Jin Woo (Hardcover)
Eve Bunting and Chris Soentpiet bring the same deep emotion that distinguished their previous collaboration, So Far from the Sea, to this moving story of an adoptive family that has love to spare.
About the Author
Eve Bunting has written over two hundred books for children, including the Caldecott Medal-winning Smoky Night, illustrated by David Diaz, The Wall, Fly Away Home, and Train to Somewhere. She lives in Southern California.
Among the prolific Bunting's many talents is a propensity for distilling complex social issues into accesible picture books that begin to make subjects such as the Vietnam Veterans Memorial, adult illiteracy, and homelessness more understandable to younger children. This picture-book exploration of the arrival of an adopted Korean baby named Jin Woo is the second collaboration by Bunting and Soentpiet (So Far From the Sea, 1998) and as a Korean adoptee himself, the talented Soentpiet is particularly well-qualified to illustrate this one. Jin Woo's story is told in the present tense from the viewpoint of the baby's older brother, a six- or -seven-year-old named David, who is also adopted. He is alternately sad, hopeful, unbelieving, and excited at this change in his life, which is an accurate portrayal of the whirlwind of feelings that surround any new big brother. David's parents are understandably thrilled with their joyous emotions captured in both Bunting's text and in Soentpiet's detailed, realistic paintings. His large-format illustrations are the book's main strength, surpassing Bunting's serviceable story, which is not as compelling as some of her other picture book texts. There are some wonderful recent books on inter-country adoption (notably Rose A. Lewis's I Love You Like Crazy Cakes, 2000), but very few that focus on the mixed feelings of older siblings. This will find a ready audience with many adoptive families, especially those preparing to adopt Asian babies.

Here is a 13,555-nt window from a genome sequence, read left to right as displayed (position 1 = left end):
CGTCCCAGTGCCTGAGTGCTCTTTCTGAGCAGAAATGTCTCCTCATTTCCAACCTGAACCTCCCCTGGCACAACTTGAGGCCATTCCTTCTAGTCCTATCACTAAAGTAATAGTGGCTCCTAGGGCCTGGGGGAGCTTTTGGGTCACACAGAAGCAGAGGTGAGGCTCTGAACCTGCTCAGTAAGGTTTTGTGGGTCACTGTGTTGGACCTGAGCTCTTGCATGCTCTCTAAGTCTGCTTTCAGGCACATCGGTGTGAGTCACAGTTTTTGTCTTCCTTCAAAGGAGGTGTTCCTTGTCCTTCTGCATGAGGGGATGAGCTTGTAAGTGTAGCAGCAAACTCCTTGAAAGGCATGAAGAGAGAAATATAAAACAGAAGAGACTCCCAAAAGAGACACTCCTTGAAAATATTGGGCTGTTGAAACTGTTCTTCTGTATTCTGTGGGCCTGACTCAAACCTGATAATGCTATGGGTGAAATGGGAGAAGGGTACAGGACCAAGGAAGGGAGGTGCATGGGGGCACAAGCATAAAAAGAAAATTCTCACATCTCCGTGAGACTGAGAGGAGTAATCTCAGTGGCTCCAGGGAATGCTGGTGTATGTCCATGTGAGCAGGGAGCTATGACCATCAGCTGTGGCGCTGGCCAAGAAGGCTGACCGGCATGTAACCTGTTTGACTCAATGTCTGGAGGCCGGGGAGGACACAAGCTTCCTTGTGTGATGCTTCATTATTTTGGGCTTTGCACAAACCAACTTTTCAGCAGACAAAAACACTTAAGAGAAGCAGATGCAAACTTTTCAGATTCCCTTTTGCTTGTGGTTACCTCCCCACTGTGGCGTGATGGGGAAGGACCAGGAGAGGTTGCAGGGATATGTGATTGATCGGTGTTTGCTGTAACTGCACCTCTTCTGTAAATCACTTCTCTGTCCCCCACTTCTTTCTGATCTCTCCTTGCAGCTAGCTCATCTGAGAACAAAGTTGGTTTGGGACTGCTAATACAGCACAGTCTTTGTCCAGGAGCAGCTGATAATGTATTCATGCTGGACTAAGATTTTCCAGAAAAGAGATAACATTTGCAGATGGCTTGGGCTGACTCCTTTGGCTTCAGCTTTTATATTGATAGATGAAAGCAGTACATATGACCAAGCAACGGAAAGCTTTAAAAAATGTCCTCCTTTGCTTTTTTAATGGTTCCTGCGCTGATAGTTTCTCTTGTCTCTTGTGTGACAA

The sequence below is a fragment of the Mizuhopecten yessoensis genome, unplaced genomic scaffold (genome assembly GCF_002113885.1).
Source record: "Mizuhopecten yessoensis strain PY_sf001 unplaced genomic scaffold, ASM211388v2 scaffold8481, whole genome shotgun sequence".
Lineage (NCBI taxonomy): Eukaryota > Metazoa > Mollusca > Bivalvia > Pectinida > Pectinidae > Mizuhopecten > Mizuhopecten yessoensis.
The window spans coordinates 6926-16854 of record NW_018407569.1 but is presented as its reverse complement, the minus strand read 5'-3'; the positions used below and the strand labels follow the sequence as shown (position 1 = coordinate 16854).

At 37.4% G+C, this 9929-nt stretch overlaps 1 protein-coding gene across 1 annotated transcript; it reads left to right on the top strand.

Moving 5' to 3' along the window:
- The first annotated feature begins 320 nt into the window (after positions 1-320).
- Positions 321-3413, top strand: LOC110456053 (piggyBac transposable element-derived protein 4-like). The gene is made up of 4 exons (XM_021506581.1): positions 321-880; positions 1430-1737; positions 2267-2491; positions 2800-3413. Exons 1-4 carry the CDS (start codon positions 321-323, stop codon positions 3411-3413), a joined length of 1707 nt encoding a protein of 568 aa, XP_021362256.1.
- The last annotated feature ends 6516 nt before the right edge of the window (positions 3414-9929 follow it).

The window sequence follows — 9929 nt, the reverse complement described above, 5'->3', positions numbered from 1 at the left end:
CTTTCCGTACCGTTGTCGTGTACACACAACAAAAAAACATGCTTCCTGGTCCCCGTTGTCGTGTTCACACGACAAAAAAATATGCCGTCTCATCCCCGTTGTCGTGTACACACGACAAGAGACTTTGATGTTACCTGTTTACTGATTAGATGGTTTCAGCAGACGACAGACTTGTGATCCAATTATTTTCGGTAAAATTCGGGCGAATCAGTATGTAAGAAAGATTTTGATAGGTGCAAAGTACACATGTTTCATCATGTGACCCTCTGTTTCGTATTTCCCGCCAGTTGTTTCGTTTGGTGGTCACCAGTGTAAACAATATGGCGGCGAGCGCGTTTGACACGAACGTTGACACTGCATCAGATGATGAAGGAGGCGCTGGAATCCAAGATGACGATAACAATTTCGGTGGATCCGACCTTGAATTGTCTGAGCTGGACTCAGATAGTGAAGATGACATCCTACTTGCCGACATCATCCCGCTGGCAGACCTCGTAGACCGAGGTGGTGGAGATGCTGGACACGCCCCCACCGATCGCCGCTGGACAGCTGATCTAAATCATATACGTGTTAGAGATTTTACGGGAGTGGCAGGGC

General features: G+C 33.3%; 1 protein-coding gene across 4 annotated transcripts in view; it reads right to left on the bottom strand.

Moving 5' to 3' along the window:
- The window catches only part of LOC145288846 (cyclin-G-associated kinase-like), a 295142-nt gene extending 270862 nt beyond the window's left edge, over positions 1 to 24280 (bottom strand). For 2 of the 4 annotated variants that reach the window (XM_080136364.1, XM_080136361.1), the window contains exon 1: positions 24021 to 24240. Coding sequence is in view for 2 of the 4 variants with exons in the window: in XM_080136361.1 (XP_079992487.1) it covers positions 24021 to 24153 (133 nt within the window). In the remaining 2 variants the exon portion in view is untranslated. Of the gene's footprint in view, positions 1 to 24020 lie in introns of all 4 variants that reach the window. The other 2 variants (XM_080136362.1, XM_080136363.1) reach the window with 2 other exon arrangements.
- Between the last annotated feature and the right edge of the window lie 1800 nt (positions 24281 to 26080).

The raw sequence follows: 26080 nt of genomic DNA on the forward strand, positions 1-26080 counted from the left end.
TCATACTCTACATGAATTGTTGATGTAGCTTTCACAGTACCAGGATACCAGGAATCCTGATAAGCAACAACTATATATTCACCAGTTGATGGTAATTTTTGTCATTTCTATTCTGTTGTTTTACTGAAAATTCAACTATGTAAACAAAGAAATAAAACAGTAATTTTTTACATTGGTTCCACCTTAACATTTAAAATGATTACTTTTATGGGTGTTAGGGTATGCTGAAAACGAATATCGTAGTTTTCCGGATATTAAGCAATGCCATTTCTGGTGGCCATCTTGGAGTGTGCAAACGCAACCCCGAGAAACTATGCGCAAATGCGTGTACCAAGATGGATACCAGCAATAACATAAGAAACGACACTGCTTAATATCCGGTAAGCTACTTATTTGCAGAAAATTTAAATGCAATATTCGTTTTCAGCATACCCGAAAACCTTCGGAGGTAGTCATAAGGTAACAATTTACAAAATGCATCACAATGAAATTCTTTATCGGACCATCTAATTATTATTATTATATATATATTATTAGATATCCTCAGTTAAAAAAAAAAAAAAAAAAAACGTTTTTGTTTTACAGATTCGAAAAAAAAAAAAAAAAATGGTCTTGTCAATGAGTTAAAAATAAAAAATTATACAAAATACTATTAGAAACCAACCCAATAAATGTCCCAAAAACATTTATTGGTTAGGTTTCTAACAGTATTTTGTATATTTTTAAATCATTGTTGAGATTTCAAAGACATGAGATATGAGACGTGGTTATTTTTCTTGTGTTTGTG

Jin Woo is the baby that's coming from Korea to be adopted by David's family, but David's not sure how he feels about having a little brother. The night before Jin Woo's arrival, the family goes to a Korean restaurant. The next day, they pick up the baby at the airport, where David gets to hold the chubby, happy child. When his mother reads him a comforting letter "written" by Jin Woo, David feels things will work out after all. The story's climax comes when David decides to give his brother the duck mobile that spins over his bed. However, the pictures make David look at least seven; a mobile at that age seems a bit bizarre. Otherwise, the art is the high point of this solid piece of bibliotherapy. It has a photographic clarity that makes these characters real enough to touch, and adorable Jin Woo looks eminently huggable. A solid choice for adoption shelves, especially for those looking for material on international adoption.
While Dolssa runs from those who would burn her at the stake as a heretic, fellow travelers must decide whether to hide her or turn her in. The author makes you believe you're in pre-Inquisition Provence and the story adn characters stay with you for days afterwards. Powerful story of taking a stand for your beliefs and the makings of friendship. - Nikki